Gessler suggests people influence journalists by, among things, blogging 20 minutes a week

(But don’t comment to “ColoradoPols bloggers!” – promoted by Colorado Pols)



Colorado Secretary of State Scott Gessler said last month that he thinks  ”a lot of the mainstream media” get upset when Republicans “make waves,” but these hostile feelings toward the media didn’t stop him Monday from suggesting people can influence newspaper editors by writing letters to the editor and online comments.

“So, sign up for our e-newsletters, sign up for our notifications, write an email, write an email to us so you know what’s going on,” he said. “Come to our rulemaking hearings. Once every two months, write a letter-to-the-editor. Twenty minutes a week, do a blog. I won’t ask anyone to contribute money to a campaign. And serve as an election judge. Those are the things you can do. [BigMedia emphasis]

“When they write a story, and they see a large number of comments one way or the other, that means something,” said Gessler. “We do a terrible job on our ideological side of the fence. We do a terrible job of this.“[BigMedia emphasis]

Gessler’s comments came in response to a question from the audience at his lecture Monday evening at Colorado Christian University’s Centennial Institute.

The unidentified questioner asked speakers Gessler and Colorado State Treasurer Walker Stapleton what ordinary citizens can do.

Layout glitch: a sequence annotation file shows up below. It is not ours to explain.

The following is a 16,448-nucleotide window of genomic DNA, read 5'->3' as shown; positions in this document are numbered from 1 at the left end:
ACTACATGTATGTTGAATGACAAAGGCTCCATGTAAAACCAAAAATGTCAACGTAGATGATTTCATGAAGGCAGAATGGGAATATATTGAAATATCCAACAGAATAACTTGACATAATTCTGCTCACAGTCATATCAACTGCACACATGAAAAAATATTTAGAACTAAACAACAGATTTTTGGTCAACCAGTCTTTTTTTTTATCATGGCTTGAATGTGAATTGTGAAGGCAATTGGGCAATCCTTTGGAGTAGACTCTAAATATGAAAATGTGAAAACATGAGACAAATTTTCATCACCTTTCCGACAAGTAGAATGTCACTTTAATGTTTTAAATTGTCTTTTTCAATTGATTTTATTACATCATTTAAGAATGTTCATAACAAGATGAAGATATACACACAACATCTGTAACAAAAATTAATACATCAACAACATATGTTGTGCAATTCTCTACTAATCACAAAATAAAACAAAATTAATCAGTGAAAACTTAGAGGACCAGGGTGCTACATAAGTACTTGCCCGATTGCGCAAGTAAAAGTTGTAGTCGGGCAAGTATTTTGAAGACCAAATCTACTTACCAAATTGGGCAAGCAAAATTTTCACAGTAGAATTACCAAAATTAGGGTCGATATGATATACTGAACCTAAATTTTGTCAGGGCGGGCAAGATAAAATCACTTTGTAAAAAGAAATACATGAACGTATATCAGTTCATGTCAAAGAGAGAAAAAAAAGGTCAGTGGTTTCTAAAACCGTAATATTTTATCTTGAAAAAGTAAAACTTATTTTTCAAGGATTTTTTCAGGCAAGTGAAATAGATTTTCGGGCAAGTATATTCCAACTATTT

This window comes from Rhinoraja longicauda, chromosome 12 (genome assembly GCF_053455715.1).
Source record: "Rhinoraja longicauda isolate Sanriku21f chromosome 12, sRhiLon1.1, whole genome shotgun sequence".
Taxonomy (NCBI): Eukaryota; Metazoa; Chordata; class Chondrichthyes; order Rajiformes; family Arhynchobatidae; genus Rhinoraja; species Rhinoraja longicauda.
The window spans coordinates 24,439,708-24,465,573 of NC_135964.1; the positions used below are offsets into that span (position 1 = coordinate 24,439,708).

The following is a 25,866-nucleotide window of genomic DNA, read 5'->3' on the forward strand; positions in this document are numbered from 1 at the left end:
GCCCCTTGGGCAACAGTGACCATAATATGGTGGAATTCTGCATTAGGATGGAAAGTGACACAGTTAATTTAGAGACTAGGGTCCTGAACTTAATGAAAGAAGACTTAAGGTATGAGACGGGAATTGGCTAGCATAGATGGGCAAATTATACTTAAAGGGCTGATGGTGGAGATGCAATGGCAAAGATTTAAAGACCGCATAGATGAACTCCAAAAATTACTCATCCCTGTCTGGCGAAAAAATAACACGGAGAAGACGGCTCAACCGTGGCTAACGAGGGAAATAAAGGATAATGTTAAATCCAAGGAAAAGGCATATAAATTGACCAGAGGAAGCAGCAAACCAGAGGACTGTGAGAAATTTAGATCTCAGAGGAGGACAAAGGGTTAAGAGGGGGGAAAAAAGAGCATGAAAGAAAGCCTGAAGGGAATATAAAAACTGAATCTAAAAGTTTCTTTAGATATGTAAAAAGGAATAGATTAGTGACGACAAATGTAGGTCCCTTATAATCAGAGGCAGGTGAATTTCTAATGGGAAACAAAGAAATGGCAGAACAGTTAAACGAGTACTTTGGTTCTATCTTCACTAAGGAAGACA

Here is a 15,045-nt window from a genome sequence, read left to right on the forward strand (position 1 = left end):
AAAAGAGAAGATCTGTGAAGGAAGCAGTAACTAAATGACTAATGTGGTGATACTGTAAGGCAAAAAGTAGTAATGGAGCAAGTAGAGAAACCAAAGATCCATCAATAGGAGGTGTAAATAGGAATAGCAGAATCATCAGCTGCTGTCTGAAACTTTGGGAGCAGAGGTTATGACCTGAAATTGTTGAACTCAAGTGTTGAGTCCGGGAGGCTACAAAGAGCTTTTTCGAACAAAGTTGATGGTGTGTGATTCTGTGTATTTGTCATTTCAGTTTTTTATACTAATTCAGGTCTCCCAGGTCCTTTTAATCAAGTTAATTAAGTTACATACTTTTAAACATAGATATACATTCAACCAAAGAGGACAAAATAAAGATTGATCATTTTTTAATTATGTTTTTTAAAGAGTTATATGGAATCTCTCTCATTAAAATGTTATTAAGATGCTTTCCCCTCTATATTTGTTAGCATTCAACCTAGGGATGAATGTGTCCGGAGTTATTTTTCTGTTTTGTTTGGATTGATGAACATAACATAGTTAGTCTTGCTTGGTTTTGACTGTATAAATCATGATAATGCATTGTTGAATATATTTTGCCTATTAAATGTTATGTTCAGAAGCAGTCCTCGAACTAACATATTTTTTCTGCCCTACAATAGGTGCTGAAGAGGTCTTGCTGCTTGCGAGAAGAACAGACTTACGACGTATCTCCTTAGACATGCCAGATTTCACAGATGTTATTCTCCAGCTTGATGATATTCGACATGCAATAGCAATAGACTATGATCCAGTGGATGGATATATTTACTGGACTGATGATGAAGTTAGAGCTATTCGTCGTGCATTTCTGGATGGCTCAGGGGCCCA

In addition to writing letters-to-the-editor and blogging, Gessler suggested people volunteer as election judges, sign up to receive e-mails from his office, and attend rulemaking hearings or submit comments on proposed rules.

Gessler said testifying during the rulemaking process is important but did not have an impact in the recent challenge of his rule to increase the amount of money a group of people can raise for an political issue before their group is subject to campaign finance laws.

“Now, this particular court [in the issue-committee-threshold case] didn’t read any of that [citizen testimony], so he [the judge] wasn’t quite prepared, which he admitted, which is unfortunate, but I’m sure the Court of Appeals will be far more prepared than he was, and those comments are just critical for helping me out,” said Gessler.

Here’s an excerpt of Gessler’s comments on this topic:

Look, if you can spend time, two or three hours, once every two months, to write a letter-to-the editor, that makes a difference. Writing a letter-to-the-editor once every two months really makes a difference.  It only takes three or four hours, about as much time as you’ll spend driving here, listening, and driving home. That makes a difference.

It doesn’t just have to be The Denver Post.; particularly local papers as well helps. When you see something in a local paper online, I’m assuming most people go online., instead of merely raging at the machine, I love raging at the machine, don’t get me wrong, instead of merely raging at the machine, write a post to that story. Because let me tell you something, newspaper editors pay attention to that stuff. And actually a lot of readers pay attention to that stuff too. When they write a story and they see a large number of comments one way or the other, that means something. We do a terrible job on our ideological side of the fence. We do a terrible job of this. I’ll go online, and my wife is watching, and she’ll say, ‘Don’t read those. Don’t read ‘em.’ And I’ll read them nonetheless. And look, people on our side don’t take the time to do that. You don’t have to put your name. You can be anonymous. You have sign up and register with your real name, but it can be absolutely anonymous.  I would challenge everyone to do this, 20 minutes, once a week. That’s what I would challenge you to do for 20 minutes, maybe 30 minutes once a week.